Company perks are good, especially when they reinforce your culture

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Venture Capitalist Ben Horowitz’s book, titled: “The Hard Thing about Hard Things”, resonated with the business community. While I would recommend his book and agree wholeheartedly with much of his advice (on honesty being more important than positivity and tips on the “right way” to let someone go), the book included a section on how “company perks are good, but they are not culture.” This sentiment has been widely picked up in the press, but its surface-level interpretation leads to a takeaway that I think misses his point. Ben argues that companies that offer yoga classes, free meals or other perks are “nice to have”, but culture is defined by traits that help a company achieve its goals, preserve its values and makes employees want to work there. 

 Yet, perks can absolutely reinforce those values, traits and culture. 

At Next Jump, we have gotten this wrong in the past. As we experimented with and created various perks, we often weren’t purposeful and intentional in WHY we were offering these perks to our employees. When we haven’t been purposeful, our perks often led to not being appreciated or, even worse, a sense of entitlement. One example was when we first built a gym in our office. We invested in a gym because, as leaders of the company, we knew personally that being able to workout (especially when stressed and busy) was a huge factor in increasing energy.  When we exercise we felt we performed better. But when we built the gym, we were frustrated that the only people actually using it were the employees with the least amount of work on their plates.

We learned some valuable lessons in building our culture along the way, and in the last five years our business has grown faster than ever. Our culture has been the defining, constant element to that success. When we deliberate on creating (or removing) perk, we discuss how will that perk help someone grow, feel safer (taken care of), more connected or increase their purpose?

Below are three approaches we took to creating perks and articulating how they reinforce our values, traits and culture – not stand alone as “nice to haves”: 

  1. Identify problems that your top performers/leaders have.  What will help them succeed more? If a “perk” solves their problem, it might solve others’.
  2. Share origin stories and “intention” of why the perk was offered and the benefits.  It helps me to think of a new hire who has no context – would they understand why we offer certain perks?
  3. Shed perks if not being used/appreciated. There is a myth that can never take a perk away.  We have dropped perks when we found that those resources could have a greater impact being spent elsewhere.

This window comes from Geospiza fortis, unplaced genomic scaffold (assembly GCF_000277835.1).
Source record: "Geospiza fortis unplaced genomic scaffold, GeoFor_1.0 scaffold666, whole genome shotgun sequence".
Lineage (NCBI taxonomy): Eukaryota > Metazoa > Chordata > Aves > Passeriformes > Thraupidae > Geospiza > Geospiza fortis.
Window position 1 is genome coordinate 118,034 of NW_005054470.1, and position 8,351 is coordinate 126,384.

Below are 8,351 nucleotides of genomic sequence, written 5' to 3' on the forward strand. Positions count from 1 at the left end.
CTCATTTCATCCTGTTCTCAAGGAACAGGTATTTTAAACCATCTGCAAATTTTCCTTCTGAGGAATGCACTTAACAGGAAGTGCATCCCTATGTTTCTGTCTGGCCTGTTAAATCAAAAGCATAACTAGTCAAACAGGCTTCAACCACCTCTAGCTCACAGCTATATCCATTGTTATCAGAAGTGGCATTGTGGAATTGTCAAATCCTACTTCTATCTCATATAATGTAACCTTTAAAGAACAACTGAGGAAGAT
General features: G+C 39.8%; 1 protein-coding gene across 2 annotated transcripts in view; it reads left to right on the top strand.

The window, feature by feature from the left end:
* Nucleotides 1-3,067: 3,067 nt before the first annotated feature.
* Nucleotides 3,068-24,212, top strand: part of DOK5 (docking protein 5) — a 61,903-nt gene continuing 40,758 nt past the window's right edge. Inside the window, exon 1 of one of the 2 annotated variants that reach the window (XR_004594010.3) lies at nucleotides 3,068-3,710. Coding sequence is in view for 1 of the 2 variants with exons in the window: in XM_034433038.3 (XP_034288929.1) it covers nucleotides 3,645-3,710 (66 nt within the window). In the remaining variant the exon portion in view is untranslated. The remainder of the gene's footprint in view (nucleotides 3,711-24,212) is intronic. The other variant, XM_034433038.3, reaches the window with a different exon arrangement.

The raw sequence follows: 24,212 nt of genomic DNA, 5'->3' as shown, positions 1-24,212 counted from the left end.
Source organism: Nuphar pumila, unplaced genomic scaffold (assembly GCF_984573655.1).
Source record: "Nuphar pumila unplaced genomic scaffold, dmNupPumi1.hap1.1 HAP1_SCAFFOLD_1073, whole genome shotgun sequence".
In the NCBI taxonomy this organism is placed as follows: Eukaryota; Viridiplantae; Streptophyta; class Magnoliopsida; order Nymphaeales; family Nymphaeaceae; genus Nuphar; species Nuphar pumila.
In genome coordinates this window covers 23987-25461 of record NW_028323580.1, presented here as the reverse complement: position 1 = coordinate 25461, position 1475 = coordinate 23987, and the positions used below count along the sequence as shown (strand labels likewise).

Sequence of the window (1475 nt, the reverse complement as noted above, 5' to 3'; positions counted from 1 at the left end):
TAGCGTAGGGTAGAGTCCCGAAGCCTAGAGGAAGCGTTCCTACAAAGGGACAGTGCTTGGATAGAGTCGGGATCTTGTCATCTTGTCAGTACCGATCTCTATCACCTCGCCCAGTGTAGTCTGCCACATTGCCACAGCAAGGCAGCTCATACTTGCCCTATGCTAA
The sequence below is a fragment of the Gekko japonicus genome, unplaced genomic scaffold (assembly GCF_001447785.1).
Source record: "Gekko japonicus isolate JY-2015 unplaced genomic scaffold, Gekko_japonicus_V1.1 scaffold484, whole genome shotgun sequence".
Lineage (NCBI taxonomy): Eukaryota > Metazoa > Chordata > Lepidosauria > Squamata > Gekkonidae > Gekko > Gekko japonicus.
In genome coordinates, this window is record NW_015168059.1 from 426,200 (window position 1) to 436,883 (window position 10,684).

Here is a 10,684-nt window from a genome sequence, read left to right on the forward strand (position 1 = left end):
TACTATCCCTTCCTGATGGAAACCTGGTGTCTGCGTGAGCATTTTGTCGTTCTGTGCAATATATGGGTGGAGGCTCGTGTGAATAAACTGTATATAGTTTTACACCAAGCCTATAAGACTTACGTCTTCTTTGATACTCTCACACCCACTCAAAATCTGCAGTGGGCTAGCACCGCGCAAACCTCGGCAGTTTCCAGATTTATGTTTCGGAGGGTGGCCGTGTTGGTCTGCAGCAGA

I’ve also included three examples of actual perks Next Jump currently offers to our employees:

  1. CEOTalks. One of our most appreciated perks actually costs us no money. Our CEO, Charlie Kim, recognized that many young and upcoming top performers didn’t appreciate or recognize all of the challenges, insecurities and hurdles that “successful” leaders faced (and continue to face) along their journey. Charlie started a speaker series initially calling on his contacts to speak to Next Jumper about their journey and their challenges, as well as giving opportunities for Next Jumpers to ask them questions. Not only has the series provided amazing lessons from over 50 amazing individuals (including Simon Sinek, Arianna Huffington, and Tony Hsieh) but it’s been a lesson of role models showing their vulnerabilities and authenticity in ways that model important values in our culture.
  2. Fitness training. We found that under stress, top performers would stop going to the gym. The very people we wanted to invest in the most were the ones not taking advantage of the perk of an on-site gym. We found that if those top performers were given a personal trainer, they were much less likely to avoid working out. We then included personal trainings sessions as an added benefit if you were voted as one of the top employees of the month. We shared those stories widely and employees began to connect our culture of wellness to performance.
  3. Next Jump laundry. We provide free laundry service for all employees (a buzz-worthy perk to be sure). Yet, the origins of the perk stemmed from one of our young leaders and top performers. We asked what would make your life a little easier? The employee said that he lived alone and he would spend his Saturday mornings doing laundry because he didn’t have time to during the week. Our first reaction was “laundry?”, but as we looked into it, we realized it was not very expensive and would solve a little need for many of our employees who are young and live in apartments without laundry. It turned out to be one of our most appreciated perks.

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